Interview: Adriana Gini, neuroradiologist and bioethicist
Religion & Liberty Online

Interview: Adriana Gini, neuroradiologist and bioethicist

The market place is very complicated and intricate in terms of decision making processes and human relationships. We have to start thinking in terms of multiple layers, multiple dimensions and an astonishing level of complexity when making sense of human beings and their moral behavior.

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Is moral enhancement of the entrepreneur possible? That’s the question Michael Severance, operations manager for Istituto Acton (the Acton Institute’s Rome office) recently posed to Dr. Adriana Gini, a neuroradiologist at San Camillo-Forlanini Medical Centre in Rome and an expert bioethicist at the Pontifical Athenaeum Regina Apostolorum. Dr. Gini recently led Istituto Acton’s monthly Campus Martius seminar “Moral Enhancement: Back to the Future” and offers some further insight on her topic. An audio recording of her seminar is available on the Istituto Acton home page.

Michael Severance: Dr. Gini, thank you for taking time to explain your views on the fascinating subject of moral enhancement. Most of us have heard of various forms of “physical” enhancement, as with genetic splicing for disease prevention, pre-selection of human embryos to produce “savior siblings” and mixing chemical cocktails to improve the physical endurance of our organs…In what way are the two types of enhancement – physical and moral – related, if at all? Or is this just a play on words?

Adriana Gini: The association between the word “moral” to the type of life we live, the decisions we make, our efforts and struggles to improve society and ourselves is perfectly natural. In fact, morality depends on our acts and our acts are the expression of what we are as human beings. Our behavior, as moral agents, is quite complex and, no doubt, involves our physicality. Nonetheless, a pure physical/neuronal explanation of morality -with no reference to a more comprehensive knowledge of the human person- is rather hazardous. As such, the term “moral enhancement” does not have an immediate, direct connection to some forms of genetic, pharmacological or biotechnological enhancement, unlike the ones targeted at cognitive enhancement.

MS: From an Acton perspective, it is interesting to know if there is some type of “competition” or “economic” factor driving neurological science in the direction of improving the human moral condition. What is at the bottom of all this? For example, is the real inspiration to improve human action found in creating a competitive edge in intelligence within the marketplace? Some might find it hard to believe that secular science is really interested in fostering moral excellence for its own sake in its laboratories. Much less so in its lab rats and guinea pigs!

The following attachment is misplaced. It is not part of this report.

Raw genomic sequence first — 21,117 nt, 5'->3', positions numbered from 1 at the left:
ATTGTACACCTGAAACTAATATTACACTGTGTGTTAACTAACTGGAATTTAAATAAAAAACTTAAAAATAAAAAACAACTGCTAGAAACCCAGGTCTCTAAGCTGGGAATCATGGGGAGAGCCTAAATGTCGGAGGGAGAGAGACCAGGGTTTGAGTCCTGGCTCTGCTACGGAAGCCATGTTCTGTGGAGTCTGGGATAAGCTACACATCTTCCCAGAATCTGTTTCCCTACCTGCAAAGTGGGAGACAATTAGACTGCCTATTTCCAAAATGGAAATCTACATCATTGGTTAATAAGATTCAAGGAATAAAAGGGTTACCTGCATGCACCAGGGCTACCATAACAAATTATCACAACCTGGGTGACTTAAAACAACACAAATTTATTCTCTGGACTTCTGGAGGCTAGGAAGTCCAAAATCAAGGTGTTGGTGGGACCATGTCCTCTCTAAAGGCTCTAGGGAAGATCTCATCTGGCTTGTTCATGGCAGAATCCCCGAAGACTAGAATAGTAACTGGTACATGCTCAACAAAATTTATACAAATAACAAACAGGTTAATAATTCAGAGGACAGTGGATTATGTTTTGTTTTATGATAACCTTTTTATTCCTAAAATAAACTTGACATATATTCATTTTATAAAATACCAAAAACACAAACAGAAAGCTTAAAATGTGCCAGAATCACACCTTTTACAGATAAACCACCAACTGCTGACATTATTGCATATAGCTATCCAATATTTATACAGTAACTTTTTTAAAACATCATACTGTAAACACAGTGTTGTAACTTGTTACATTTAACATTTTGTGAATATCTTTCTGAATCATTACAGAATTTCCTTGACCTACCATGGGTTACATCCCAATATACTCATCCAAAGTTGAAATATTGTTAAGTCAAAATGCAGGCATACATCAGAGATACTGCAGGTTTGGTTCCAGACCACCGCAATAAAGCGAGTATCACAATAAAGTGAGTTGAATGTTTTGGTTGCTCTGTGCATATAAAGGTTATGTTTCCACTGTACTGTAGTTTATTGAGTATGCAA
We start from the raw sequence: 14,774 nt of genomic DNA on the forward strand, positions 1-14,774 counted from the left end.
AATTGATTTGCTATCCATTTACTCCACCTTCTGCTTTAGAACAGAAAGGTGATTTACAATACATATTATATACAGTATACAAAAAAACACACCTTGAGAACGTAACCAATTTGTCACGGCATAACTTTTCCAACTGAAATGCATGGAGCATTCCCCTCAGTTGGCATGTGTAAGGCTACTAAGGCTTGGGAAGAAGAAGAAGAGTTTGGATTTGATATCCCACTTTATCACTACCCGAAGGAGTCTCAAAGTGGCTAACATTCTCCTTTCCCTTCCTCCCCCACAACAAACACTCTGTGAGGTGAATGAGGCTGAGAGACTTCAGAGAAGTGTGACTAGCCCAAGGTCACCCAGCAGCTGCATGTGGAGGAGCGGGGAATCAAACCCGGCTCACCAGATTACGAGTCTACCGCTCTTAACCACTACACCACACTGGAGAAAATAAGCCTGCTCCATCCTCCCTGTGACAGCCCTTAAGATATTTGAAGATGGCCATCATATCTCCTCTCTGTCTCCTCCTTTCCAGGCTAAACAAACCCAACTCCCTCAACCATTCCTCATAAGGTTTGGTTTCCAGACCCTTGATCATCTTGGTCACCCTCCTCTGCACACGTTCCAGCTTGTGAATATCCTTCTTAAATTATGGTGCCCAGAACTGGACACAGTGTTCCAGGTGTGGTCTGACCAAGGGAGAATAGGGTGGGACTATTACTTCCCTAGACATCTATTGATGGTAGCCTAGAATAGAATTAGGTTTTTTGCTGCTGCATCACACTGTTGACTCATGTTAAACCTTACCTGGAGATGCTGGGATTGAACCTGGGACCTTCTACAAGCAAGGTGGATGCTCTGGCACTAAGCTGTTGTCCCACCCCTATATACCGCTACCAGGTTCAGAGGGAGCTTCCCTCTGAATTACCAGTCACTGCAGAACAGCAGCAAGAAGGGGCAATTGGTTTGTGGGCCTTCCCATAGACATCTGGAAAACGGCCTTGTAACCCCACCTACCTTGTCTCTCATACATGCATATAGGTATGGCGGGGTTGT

AG: According to some authors, as with Julian Savulescu, director of the Oxford Centre for Practical Ethics and head of the Oxford Centre for Neuroethics, contemporary research aimed at enhancing human cognition will result in an economic improvement (cf. Chap. 1.4 of Enhancing Human Capacities edited by Dr. Savulescu). In other words, better people make for better jobs, and in the end, better, more productive societies – in an economic sense. However, Savulescu’s claim is that such enhancement might also lead to a greater world of evil action. For example, we can use drugs or other biotechnological means to improve our mental abilities, but sometimes also to our detriment: smarter terrorists mean fiercer terrorist attacks with the mental enhancement to fabricate more powerful, more intelligent weapons of mass destruction. Therefore, in Savulescu’s opinion, any means to morally enhance the human species in terms of cognitive enhancement should only progress alongside research on moral enhancement. No one really knows, however, how to improve the human species morally by biotechnological means alone, since morality is not purely “biological”…, although there are certainly biological correlations to human moral behavior.

MS: In your area of neurological research, we must readdress the age old mind-body problem. Thomas Aquinas often referred to the “intermingling” of the material and immaterial in the case of human moral action. Surely there is some truth to the point that the physical makeup of our bodies influences the decisions taken by our minds and acts of the will. Maybe you can give us some practical examples of hormones that may affect the brain and, in the end, human choice.

AG: I agree, and St. Thomas Aquinas had the most unified “neurological vision of the brain” in the Middle Ages. Regarding the hormones that affect the brain, oxytocin is one of them: it is produced by the hypothalamus and stored in the posterior pituitary, a midline structure at the base of our brain. Its role in human labor and lactation is well known. More recently, it has been shown that oxytocin may affect our behavior. In particular, it seems to increase trust, generosity, empathy and reduces fear.